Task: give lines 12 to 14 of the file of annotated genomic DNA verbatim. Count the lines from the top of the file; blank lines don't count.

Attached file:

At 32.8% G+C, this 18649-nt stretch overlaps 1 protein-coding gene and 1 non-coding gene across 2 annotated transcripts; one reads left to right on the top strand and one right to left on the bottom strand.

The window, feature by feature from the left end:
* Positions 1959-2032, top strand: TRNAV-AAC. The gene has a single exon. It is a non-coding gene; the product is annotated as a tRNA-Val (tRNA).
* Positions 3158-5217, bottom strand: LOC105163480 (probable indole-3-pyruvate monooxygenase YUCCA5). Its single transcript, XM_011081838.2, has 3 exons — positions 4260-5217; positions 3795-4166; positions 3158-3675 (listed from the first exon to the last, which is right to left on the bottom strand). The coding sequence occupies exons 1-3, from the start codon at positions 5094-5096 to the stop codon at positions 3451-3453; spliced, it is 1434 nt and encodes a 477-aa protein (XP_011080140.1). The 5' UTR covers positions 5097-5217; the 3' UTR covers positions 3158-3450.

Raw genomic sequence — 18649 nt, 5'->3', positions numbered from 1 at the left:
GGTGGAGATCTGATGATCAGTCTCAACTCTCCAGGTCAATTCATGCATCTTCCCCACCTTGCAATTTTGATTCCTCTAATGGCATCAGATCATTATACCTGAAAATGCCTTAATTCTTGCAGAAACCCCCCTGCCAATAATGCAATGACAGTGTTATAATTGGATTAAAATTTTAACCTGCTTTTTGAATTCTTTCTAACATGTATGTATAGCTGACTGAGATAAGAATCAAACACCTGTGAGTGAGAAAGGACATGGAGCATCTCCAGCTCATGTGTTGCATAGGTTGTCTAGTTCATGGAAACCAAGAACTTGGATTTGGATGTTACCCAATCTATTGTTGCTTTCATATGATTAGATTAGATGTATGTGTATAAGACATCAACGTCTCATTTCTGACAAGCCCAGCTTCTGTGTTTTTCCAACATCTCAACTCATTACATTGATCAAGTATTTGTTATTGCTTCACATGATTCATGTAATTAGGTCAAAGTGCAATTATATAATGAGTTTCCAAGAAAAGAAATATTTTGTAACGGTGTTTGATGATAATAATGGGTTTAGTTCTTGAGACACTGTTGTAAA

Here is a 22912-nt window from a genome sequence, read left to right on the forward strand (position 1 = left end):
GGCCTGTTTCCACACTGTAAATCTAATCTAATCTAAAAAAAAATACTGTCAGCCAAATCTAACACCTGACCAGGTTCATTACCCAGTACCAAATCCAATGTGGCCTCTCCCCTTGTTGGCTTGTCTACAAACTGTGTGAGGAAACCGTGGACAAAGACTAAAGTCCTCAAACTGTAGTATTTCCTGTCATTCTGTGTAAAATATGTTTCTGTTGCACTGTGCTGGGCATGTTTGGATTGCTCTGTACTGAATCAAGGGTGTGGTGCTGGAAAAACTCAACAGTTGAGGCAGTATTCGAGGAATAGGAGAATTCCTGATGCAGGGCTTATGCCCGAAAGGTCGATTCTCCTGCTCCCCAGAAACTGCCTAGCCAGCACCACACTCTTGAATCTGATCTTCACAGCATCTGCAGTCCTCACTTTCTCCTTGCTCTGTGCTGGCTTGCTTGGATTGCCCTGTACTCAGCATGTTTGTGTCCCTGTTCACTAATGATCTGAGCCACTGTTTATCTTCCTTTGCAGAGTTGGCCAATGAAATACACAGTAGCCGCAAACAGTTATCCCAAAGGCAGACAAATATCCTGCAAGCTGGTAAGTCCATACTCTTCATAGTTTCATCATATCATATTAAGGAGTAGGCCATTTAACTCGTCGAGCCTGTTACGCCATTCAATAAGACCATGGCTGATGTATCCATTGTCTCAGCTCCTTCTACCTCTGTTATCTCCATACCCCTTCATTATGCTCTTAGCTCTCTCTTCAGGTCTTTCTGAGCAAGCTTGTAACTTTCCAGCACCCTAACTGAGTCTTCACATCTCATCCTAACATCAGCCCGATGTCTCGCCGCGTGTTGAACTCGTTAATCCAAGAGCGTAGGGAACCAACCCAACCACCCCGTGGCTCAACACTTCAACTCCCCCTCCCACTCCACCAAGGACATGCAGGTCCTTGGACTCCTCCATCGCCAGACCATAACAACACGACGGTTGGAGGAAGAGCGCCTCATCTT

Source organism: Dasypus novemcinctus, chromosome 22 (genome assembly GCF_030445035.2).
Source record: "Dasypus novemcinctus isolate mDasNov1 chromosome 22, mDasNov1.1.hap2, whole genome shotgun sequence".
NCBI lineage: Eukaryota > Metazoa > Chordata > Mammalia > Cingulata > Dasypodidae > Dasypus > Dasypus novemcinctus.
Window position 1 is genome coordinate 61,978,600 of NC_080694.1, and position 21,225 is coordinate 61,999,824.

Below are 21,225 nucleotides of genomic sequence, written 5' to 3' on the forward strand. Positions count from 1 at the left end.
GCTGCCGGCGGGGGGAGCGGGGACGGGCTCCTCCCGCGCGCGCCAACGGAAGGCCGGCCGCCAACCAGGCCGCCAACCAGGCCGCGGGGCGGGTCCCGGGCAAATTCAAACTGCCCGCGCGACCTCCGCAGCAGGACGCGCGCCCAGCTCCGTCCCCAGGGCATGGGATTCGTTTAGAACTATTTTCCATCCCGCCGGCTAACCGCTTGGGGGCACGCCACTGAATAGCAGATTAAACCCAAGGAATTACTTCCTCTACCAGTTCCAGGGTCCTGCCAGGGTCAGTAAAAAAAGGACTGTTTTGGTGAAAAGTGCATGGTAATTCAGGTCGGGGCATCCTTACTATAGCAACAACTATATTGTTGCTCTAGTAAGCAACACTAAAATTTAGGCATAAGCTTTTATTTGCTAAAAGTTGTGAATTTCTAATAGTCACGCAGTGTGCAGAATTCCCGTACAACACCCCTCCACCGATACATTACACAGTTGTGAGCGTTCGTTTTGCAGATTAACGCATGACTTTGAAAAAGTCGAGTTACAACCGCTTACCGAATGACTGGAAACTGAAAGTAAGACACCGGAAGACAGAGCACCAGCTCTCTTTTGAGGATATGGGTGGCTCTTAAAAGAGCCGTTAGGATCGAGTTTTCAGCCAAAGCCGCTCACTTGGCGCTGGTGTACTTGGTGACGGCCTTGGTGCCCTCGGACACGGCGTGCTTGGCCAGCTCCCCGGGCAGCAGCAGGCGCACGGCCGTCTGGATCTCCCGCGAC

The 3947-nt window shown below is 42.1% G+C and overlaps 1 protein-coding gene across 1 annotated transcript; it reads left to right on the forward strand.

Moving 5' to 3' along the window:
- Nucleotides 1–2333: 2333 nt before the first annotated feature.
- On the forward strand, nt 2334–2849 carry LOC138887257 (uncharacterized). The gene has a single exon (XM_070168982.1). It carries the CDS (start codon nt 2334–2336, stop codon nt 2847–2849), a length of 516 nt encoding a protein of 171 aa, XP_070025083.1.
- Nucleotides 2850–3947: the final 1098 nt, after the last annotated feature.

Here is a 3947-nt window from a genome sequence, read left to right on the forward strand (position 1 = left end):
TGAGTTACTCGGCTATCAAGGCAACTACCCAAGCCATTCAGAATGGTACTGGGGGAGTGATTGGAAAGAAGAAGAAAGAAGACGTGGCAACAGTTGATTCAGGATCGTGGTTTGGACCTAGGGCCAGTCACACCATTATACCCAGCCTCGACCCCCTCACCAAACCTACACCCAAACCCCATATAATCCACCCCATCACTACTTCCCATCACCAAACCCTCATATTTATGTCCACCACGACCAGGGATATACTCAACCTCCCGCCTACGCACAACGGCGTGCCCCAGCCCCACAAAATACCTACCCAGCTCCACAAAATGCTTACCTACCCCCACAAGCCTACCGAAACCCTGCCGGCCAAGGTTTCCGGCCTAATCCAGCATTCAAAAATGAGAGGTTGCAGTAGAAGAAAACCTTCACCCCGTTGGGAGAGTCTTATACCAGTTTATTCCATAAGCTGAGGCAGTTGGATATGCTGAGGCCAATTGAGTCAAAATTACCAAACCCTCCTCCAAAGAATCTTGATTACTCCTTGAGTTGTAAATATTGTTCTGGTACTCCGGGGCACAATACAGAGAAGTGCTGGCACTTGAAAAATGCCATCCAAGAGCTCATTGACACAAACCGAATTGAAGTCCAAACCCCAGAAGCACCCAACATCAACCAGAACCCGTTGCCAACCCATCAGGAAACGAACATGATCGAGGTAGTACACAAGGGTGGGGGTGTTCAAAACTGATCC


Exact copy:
Window position 1 is genome coordinate 61,978,600 of NC_080694.1, and position 21,225 is coordinate 61,999,824.

Below are 21,225 nucleotides of genomic sequence, written 5' to 3' on the forward strand. Positions count from 1 at the left end.
GCTGCCGGCGGGGGGAGCGGGGACGGGCTCCTCCCGCGCGCGCCAACGGAAGGCCGGCCGCCAACCAGGCCGCCAACCAGGCCGCGGGGCGGGTCCCGGGCAAATTCAAACTGCCCGCGCGACCTCCGCAGCAGGACGCGCGCCCAGCTCCGTCCCCAGGGCATGGGATTCGTTTAGAACTATTTTCCATCCCGCCGGCTAACCGCTTGGGGGCACGCCACTGAATAGCAGATTAAACCCAAGGAATTACTTCCTCTACCAGTTCCAGGGTCCTGCCAGGGTCAGTAAAAAAAGGACTGTTTTGGTGAAAAGTGCATGGTAATTCAGGTCGGGGCATCCTTACTATAGCAACAACTATATTGTTGCTCTAGTAAGCAACACTAAAATTTAGGCATAAGCTTTTATTTGCTAAAAGTTGTGAATTTCTAATAGTCACGCAGTGTGCAGAATTCCCGTACAACACCCCTCCACCGATACATTACACAGTTGTGAGCGTTCGTTTTGCAGATTAACGCATGACTTTGAAAAAGTCGAGTTACAACCGCTTACCGAATGACTGGAAACTGAAAGTAAGACACCGGAAGACAGAGCACCAGCTCTCTTTTGAGGATATGGGTGGCTCTTAAAAGAGCCGTTAGGATCGAGTTTTCAGCCAAAGCCGCTCACTTGGCGCTGGTGTACTTGGTGACGGCCTTGGTGCCCTCGGACACGGCGTGCTTGGCCAGCTCCCCGGGCAGCAGCAGGCGCACGGCCGTCTGGATCTCCCGCGAC